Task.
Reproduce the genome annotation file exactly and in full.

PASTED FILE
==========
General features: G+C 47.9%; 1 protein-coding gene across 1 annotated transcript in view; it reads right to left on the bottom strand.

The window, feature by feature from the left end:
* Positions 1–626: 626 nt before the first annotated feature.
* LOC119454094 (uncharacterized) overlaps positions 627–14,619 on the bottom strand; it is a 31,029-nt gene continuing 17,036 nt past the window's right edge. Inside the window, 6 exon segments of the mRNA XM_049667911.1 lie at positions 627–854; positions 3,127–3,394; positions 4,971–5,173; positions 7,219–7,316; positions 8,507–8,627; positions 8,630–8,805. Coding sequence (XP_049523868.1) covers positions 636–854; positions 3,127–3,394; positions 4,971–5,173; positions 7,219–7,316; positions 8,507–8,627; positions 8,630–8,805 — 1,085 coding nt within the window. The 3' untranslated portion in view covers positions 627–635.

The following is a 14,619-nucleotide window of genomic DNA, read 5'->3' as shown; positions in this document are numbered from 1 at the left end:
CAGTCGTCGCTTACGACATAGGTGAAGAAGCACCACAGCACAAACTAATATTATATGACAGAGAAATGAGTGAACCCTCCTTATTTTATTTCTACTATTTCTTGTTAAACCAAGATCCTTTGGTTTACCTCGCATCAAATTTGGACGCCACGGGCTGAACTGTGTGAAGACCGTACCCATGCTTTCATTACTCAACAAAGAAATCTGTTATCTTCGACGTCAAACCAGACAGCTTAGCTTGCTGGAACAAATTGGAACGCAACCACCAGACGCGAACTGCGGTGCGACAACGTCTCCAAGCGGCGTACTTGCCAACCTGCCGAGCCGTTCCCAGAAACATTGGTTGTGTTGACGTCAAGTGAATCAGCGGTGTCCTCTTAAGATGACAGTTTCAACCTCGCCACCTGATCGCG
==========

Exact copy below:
General features: G+C 47.9%; 1 protein-coding gene across 1 annotated transcript in view; it reads right to left on the bottom strand.

The window, feature by feature from the left end:
* Positions 1–626: 626 nt before the first annotated feature.
* LOC119454094 (uncharacterized) overlaps positions 627–14,619 on the bottom strand; it is a 31,029-nt gene continuing 17,036 nt past the window's right edge. Inside the window, 6 exon segments of the mRNA XM_049667911.1 lie at positions 627–854; positions 3,127–3,394; positions 4,971–5,173; positions 7,219–7,316; positions 8,507–8,627; positions 8,630–8,805. Coding sequence (XP_049523868.1) covers positions 636–854; positions 3,127–3,394; positions 4,971–5,173; positions 7,219–7,316; positions 8,507–8,627; positions 8,630–8,805 — 1,085 coding nt within the window. The 3' untranslated portion in view covers positions 627–635.

The following is a 14,619-nucleotide window of genomic DNA, read 5'->3' as shown; positions in this document are numbered from 1 at the left end:
CAGTCGTCGCTTACGACATAGGTGAAGAAGCACCACAGCACAAACTAATATTATATGACAGAGAAATGAGTGAACCCTCCTTATTTTATTTCTACTATTTCTTGTTAAACCAAGATCCTTTGGTTTACCTCGCATCAAATTTGGACGCCACGGGCTGAACTGTGTGAAGACCGTACCCATGCTTTCATTACTCAACAAAGAAATCTGTTATCTTCGACGTCAAACCAGACAGCTTAGCTTGCTGGAACAAATTGGAACGCAACCACCAGACGCGAACTGCGGTGCGACAACGTCTCCAAGCGGCGTACTTGCCAACCTGCCGAGCCGTTCCCAGAAACATTGGTTGTGTTGACGTCAAGTGAATCAGCGGTGTCCTCTTAAGATGACAGTTTCAACCTCGCCACCTGATCGCG